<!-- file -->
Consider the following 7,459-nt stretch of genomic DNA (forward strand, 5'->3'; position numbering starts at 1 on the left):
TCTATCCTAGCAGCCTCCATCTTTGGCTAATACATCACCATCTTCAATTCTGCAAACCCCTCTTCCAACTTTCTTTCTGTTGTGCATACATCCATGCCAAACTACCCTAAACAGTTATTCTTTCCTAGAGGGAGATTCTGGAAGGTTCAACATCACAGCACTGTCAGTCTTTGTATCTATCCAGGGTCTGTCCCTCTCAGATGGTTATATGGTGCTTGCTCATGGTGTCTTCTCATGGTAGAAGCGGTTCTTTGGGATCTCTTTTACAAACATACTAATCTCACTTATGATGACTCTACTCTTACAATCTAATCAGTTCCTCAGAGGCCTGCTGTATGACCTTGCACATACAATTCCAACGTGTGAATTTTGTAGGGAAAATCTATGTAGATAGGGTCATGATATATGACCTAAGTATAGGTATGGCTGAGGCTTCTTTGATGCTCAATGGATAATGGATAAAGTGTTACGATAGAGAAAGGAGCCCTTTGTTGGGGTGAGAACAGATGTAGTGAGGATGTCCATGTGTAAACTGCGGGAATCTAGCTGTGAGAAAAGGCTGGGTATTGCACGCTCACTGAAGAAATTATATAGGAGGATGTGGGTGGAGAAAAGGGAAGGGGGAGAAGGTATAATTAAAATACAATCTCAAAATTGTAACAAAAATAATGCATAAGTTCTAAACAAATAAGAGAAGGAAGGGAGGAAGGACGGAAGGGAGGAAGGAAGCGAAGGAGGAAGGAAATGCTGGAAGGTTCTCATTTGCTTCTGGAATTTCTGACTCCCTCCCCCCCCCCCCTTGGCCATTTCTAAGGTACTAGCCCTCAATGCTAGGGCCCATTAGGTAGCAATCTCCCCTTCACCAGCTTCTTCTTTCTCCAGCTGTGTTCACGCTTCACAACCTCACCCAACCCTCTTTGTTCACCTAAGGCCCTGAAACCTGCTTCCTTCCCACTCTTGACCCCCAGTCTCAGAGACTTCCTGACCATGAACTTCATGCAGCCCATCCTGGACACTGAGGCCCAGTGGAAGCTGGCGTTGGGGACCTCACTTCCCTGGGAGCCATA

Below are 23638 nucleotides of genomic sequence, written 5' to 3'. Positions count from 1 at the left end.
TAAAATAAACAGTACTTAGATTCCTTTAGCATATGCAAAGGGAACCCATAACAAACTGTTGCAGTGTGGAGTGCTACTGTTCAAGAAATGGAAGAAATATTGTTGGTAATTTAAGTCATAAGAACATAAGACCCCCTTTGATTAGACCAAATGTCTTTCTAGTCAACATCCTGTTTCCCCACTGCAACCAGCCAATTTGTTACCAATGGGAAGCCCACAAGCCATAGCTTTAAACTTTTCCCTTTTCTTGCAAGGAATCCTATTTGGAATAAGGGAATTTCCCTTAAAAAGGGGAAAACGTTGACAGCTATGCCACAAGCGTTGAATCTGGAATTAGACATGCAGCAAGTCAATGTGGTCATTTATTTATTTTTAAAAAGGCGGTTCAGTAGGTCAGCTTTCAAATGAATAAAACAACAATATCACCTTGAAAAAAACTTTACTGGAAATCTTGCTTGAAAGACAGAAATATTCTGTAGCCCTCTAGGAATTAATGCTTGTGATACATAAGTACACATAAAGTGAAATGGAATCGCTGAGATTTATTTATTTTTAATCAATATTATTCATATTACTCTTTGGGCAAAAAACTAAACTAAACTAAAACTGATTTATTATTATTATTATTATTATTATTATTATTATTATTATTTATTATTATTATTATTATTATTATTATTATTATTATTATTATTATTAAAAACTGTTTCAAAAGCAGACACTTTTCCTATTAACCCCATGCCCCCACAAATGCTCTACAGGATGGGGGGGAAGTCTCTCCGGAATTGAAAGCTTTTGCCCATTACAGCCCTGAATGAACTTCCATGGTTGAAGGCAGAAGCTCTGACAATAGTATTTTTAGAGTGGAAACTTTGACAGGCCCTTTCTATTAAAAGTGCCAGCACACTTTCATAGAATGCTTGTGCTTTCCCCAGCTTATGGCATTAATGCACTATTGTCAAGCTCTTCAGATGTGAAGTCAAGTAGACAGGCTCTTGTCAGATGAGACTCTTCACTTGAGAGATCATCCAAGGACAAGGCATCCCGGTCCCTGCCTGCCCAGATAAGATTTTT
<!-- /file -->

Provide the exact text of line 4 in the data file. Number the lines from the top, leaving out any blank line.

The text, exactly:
TAAAATAAACAGTACTTAGATTCCTTTAGCATATGCAAAGGGAACCCATAACAAACTGTTGCAGTGTGGAGTGCTACTGTTCAAGAAATGGAAGAAATATTGTTGGTAATTTAAGTCATAAGAACATAAGACCCCCTTTGATTAGACCAAATGTCTTTCTAGTCAACATCCTGTTTCCCCACTGCAACCAGCCAATTTGTTACCAATGGGAAGCCCACAAGCCATAGCTTTAAACTTTTCCCTTTTCTTGCAAGGAATCCTATTTGGAATAAGGGAATTTCCCTTAAAAAGGGGAAAACGTTGACAGCTATGCCACAAGCGTTGAATCTGGAATTAGACATGCAGCAAGTCAATGTGGTCATTTATTTATTTTTAAAAAGGCGGTTCAGTAGGTCAGCTTTCAAATGAATAAAACAACAATATCACCTTGAAAAAAACTTTACTGGAAATCTTGCTTGAAAGACAGAAATATTCTGTAGCCCTCTAGGAATTAATGCTTGTGATACATAAGTACACATAAAGTGAAATGGAATCGCTGAGATTTATTTATTTTTAATCAATATTATTCATATTACTCTTTGGGCAAAAAACTAAACTAAACTAAAACTGATTTATTATTATTATTATTATTATTATTATTATTATTATTATTTATTATTATTATTATTATTATTATTATTATTATTATTATTATTATTAAAAACTGTTTCAAAAGCAGACACTTTTCCTATTAACCCCATGCCCCCACAAATGCTCTACAGGATGGGGGGGAAGTCTCTCCGGAATTGAAAGCTTTTGCCCATTACAGCCCTGAATGAACTTCCATGGTTGAAGGCAGAAGCTCTGACAATAGTATTTTTAGAGTGGAAACTTTGACAGGCCCTTTCTATTAAAAGTGCCAGCACACTTTCATAGAATGCTTGTGCTTTCCCCAGCTTATGGCATTAATGCACTATTGTCAAGCTCTTCAGATGTGAAGTCAAGTAGACAGGCTCTTGTCAGATGAGACTCTTCACTTGAGAGATCATCCAAGGACAAGGCATCCCGGTCCCTGCCTGCCCAGATAAGATTTTT